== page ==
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Author Janos Matyas

The benefits of integrating Apache Kafka with Istio

It’s no news that for quite a while our Kafka on Kubernetes take, Supertubes has been happily running inside an Istio-based service mesh, in both single or multi-cluster setups across hybrid clouds. While we have touched on several aspects of the advantages Istio gave us, this post’s aim is to collect some of the issues, cornerstones and benefits.

We see the service mesh as a key component of every modern Cloud Native stack. To make this a reality, we are on a mission to make Istio simple to use and manage for everyone. We have built a product called Backyards, the Banzai Cloud operationalized and automated service mesh, which makes setting up and operating an Istio-based mesh a cinch.

Check out Supertubes in action on your own clusters:

curl https://getsupertubes.sh | sh
supertubes install -a --no-demo-cluster --kubeconfig <path-to-k8s-cluster-kubeconfig-file>

or read the documentation for details.

Take a look at some of the Kafka features that we've automated and simplified through Supertubes and the Kafka operator, which we've already blogged about:

Kafka on Istio, the usual suspects (problems) 🔗︎

The internet is full of questions and problems reported by people struggling with running Istio and Kafka alongside each other. Most problems are related to communication or bootstrap, and they all come from one single source: the sidecar.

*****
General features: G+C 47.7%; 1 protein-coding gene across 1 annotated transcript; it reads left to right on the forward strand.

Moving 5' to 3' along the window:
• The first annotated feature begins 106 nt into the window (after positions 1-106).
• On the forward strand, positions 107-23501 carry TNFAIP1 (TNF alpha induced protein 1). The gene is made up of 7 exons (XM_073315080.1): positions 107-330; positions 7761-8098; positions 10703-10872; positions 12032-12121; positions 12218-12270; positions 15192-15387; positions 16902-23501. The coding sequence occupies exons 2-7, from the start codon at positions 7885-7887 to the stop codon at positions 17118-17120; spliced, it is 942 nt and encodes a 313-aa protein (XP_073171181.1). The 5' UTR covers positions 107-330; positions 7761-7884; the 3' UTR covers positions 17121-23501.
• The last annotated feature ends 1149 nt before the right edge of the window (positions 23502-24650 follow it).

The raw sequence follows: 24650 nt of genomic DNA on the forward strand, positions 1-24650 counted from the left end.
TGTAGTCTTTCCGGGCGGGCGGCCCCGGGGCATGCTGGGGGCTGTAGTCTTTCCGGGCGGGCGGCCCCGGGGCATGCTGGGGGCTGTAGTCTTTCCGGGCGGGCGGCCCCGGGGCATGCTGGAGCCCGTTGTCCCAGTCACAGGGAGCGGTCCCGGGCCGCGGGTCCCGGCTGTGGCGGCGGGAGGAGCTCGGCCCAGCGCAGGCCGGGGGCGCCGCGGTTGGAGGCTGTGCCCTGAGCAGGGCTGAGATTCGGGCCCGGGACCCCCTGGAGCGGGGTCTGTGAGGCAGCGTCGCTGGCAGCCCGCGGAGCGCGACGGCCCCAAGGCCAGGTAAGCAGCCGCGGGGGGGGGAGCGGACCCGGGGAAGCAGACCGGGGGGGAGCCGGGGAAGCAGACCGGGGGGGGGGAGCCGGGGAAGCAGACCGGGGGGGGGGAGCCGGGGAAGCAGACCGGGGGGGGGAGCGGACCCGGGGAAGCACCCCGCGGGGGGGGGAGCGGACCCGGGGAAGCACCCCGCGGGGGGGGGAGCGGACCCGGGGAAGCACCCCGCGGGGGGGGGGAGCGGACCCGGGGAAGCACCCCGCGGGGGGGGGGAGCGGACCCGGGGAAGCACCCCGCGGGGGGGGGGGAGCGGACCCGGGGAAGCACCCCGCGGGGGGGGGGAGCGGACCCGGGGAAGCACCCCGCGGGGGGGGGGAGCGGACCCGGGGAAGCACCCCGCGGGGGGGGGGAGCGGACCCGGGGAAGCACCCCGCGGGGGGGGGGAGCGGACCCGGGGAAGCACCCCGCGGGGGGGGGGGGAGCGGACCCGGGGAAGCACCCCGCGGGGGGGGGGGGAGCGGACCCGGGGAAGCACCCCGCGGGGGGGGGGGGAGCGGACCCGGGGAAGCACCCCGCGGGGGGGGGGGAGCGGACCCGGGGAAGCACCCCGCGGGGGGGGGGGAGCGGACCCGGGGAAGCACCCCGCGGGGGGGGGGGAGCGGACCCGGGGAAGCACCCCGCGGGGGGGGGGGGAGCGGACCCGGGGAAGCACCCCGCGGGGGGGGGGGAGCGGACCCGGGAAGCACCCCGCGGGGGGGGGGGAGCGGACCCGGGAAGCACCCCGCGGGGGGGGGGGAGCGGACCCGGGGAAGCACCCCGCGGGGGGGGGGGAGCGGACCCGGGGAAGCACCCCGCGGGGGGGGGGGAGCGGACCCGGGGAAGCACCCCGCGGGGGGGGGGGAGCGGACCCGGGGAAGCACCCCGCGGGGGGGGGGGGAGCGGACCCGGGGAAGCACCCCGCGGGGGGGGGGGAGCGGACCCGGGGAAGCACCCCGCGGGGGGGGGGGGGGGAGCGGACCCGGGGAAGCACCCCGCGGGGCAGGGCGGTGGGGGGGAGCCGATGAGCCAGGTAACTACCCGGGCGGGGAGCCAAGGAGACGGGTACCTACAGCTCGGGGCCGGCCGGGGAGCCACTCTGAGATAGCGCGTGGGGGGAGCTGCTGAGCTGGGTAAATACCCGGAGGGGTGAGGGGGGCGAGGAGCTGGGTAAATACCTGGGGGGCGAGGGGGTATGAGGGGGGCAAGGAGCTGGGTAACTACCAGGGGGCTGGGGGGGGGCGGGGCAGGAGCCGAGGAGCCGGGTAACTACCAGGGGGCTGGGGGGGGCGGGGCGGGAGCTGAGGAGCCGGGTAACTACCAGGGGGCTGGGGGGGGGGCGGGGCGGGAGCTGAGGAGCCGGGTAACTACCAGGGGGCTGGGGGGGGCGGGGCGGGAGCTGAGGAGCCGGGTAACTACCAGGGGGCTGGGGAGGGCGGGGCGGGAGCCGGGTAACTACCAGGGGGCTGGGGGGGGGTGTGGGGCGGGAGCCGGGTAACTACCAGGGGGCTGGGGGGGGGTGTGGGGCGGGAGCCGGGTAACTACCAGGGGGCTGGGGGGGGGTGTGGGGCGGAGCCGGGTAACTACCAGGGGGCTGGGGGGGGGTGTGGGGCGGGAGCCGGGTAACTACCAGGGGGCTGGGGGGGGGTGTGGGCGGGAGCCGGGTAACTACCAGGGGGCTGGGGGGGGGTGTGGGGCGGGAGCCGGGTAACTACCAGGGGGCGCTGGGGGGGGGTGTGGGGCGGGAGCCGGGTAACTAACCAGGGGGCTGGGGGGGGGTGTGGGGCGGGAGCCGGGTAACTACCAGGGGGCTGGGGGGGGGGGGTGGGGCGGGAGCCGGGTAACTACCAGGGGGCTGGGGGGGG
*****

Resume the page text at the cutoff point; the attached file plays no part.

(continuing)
One of the major problems is that a sidecar is not yet a first class citizen in Kubernetes. It’s been coming for a while and was announced in the 1.18 release, however it’s been pushed back to 1.19. To understand the problem and the solution in more detail please check out our post about sidecars: Sidecar container lifecycle changes in Kubernetes. And why is this causing any issues, you wonder? Well, the main reason is that Kafka and it’s metadata store, Zookeeper are designed to have all the required resources available at startup time:

Note that Kafka and Zookeeper were designed for physical on-prem datacenters and while it works fairly well in the cloud, out of the box it is not ready to run on a dynamic environment as Kubernetes.

  • Zookeeper tries to speak with quorum members. If the Envoy proxy is not ready yet it may occur that ZK members cannot create a quorum.
  • Kafka tries to connect to Zookeeper. If the Envoy proxy is not ready, brokers will crash.
  • Default Zookeeper installation binds only to the pod IP. This causes problems when using Istio, because the proxy sidecar wants to forward packets to the localhost address which is not listening on port 3888, resulting in “connection refused” errors. The end result is that the Zookeeper nodes are unable to elect a leader and the ensemble never starts.
  • In older (<1.4.3) Istio versions, Pilot sends the whole configuration to the proxies, which causes the reloading of the entire configuration. During these reloads Envoy terminates all existing connections.

While the above are some of the most common runtime problems you might face, there are different new problems as well. Let's assume that Kafka on Istio is already working and all of the typical Kafka and Zookeeper communication failures are fixed. What is one of the first areas of interest you would focus on? Yes, Security.

Kafka on Istio, security a different way 🔗︎

There are well defined ways of handling security on Kafka (proprietary) and on Kubernetes, and these don’t match. Getting them to just work without rewriting Kafka broker clients, persisting the existing ACLs and translating/enforcing them as K8s RBAC is an extremely hard challenge. There are several benefits in using Istio’s built-in security mechanism (more details in the next paragraph), because: